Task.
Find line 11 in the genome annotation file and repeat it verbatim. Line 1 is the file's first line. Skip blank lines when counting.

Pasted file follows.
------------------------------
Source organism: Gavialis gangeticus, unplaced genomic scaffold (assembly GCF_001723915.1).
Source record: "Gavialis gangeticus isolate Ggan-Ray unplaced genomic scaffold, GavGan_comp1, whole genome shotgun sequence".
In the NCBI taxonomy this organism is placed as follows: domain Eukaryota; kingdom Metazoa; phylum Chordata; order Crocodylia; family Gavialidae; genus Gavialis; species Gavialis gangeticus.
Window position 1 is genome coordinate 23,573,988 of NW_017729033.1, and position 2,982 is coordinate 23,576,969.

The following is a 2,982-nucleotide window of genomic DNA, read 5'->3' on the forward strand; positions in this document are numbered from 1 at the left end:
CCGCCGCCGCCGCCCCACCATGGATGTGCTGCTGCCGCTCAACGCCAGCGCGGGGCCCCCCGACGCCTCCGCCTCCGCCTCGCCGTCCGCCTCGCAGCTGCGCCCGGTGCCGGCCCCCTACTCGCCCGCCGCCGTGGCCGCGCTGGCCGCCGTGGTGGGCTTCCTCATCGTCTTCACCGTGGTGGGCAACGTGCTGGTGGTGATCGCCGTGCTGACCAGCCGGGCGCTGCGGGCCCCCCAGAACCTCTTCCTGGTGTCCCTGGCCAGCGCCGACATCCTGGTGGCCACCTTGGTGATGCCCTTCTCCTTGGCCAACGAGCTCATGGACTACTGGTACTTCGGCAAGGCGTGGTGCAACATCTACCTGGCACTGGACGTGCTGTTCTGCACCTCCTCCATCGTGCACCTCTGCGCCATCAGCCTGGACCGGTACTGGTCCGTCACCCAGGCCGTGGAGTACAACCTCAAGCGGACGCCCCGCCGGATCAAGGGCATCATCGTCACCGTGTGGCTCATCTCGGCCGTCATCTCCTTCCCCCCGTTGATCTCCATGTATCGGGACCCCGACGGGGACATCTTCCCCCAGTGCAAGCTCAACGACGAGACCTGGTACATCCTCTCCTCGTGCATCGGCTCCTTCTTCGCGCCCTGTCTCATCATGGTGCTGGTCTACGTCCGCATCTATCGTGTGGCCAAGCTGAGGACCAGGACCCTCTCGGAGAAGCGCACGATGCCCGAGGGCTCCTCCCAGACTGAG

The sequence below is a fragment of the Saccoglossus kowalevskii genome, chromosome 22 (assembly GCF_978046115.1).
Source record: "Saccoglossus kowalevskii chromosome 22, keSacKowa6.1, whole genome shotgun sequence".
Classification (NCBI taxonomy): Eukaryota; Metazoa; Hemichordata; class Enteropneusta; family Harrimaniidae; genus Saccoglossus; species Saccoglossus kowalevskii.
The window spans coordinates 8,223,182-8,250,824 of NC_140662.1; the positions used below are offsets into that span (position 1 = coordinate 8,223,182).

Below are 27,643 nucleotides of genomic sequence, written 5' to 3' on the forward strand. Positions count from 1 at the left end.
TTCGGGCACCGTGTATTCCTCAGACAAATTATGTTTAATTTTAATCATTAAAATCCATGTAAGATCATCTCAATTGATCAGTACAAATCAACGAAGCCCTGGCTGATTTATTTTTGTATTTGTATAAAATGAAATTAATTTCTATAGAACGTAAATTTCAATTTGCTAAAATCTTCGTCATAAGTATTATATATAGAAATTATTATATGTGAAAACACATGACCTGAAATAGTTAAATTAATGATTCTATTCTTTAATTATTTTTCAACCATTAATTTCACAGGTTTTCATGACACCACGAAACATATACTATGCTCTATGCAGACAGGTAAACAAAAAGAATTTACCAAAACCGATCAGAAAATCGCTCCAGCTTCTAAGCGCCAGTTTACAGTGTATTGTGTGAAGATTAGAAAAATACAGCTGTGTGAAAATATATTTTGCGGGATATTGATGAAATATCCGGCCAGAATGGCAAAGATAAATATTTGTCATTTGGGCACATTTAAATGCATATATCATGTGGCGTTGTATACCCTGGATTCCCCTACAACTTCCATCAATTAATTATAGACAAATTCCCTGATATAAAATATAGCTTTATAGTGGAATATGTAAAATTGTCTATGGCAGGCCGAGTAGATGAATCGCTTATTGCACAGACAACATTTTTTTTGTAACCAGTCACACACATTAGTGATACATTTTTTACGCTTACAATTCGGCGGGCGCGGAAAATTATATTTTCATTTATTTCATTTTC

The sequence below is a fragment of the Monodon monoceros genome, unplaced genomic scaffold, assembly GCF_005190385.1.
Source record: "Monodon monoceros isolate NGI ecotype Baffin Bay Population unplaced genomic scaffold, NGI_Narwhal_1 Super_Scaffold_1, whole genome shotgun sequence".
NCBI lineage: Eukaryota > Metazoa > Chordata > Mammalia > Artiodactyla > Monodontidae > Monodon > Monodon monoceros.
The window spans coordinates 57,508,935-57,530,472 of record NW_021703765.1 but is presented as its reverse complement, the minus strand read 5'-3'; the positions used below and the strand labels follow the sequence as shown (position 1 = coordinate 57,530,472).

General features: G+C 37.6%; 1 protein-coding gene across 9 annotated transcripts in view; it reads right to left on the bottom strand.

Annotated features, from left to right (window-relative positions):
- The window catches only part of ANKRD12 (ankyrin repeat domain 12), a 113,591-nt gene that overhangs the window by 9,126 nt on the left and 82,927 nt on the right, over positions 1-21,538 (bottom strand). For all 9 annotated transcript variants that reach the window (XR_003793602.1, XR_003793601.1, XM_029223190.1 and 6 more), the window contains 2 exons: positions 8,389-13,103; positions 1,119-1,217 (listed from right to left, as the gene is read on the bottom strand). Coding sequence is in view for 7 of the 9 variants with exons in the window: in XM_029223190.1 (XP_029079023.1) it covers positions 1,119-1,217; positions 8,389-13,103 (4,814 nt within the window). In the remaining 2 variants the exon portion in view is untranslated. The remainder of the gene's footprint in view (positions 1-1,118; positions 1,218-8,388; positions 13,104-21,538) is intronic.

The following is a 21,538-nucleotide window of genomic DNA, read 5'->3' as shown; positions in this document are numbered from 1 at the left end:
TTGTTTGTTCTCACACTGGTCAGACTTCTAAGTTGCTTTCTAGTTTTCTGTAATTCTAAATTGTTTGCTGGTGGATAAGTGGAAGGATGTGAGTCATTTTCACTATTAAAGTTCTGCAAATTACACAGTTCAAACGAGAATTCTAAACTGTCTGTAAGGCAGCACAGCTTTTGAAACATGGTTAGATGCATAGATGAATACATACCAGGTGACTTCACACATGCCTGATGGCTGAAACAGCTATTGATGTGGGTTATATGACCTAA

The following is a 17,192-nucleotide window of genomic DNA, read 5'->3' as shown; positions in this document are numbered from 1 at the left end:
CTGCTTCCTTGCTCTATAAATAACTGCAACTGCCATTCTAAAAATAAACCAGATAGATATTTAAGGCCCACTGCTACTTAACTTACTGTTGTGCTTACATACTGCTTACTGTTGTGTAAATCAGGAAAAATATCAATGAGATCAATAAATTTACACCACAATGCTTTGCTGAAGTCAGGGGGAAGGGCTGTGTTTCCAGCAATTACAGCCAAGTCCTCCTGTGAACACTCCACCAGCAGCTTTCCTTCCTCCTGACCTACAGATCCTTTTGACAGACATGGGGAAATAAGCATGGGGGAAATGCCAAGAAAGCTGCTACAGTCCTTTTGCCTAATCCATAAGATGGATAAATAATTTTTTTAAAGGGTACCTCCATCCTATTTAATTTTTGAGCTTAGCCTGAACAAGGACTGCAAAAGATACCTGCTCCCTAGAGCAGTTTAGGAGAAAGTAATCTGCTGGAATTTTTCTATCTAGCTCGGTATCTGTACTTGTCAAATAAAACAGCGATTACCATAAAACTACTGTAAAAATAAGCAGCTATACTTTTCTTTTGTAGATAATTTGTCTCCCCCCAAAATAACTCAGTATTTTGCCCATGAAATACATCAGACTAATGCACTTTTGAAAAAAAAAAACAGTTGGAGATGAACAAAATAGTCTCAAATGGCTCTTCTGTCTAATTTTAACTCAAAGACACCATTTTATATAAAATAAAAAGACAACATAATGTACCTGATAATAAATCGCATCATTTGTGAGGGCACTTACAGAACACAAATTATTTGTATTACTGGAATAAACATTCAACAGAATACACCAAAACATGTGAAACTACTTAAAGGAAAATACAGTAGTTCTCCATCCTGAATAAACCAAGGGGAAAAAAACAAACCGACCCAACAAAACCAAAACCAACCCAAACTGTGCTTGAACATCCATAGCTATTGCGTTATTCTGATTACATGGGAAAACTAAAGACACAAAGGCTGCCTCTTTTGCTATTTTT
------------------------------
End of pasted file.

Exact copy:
Below are 27,643 nucleotides of genomic sequence, written 5' to 3' on the forward strand. Positions count from 1 at the left end.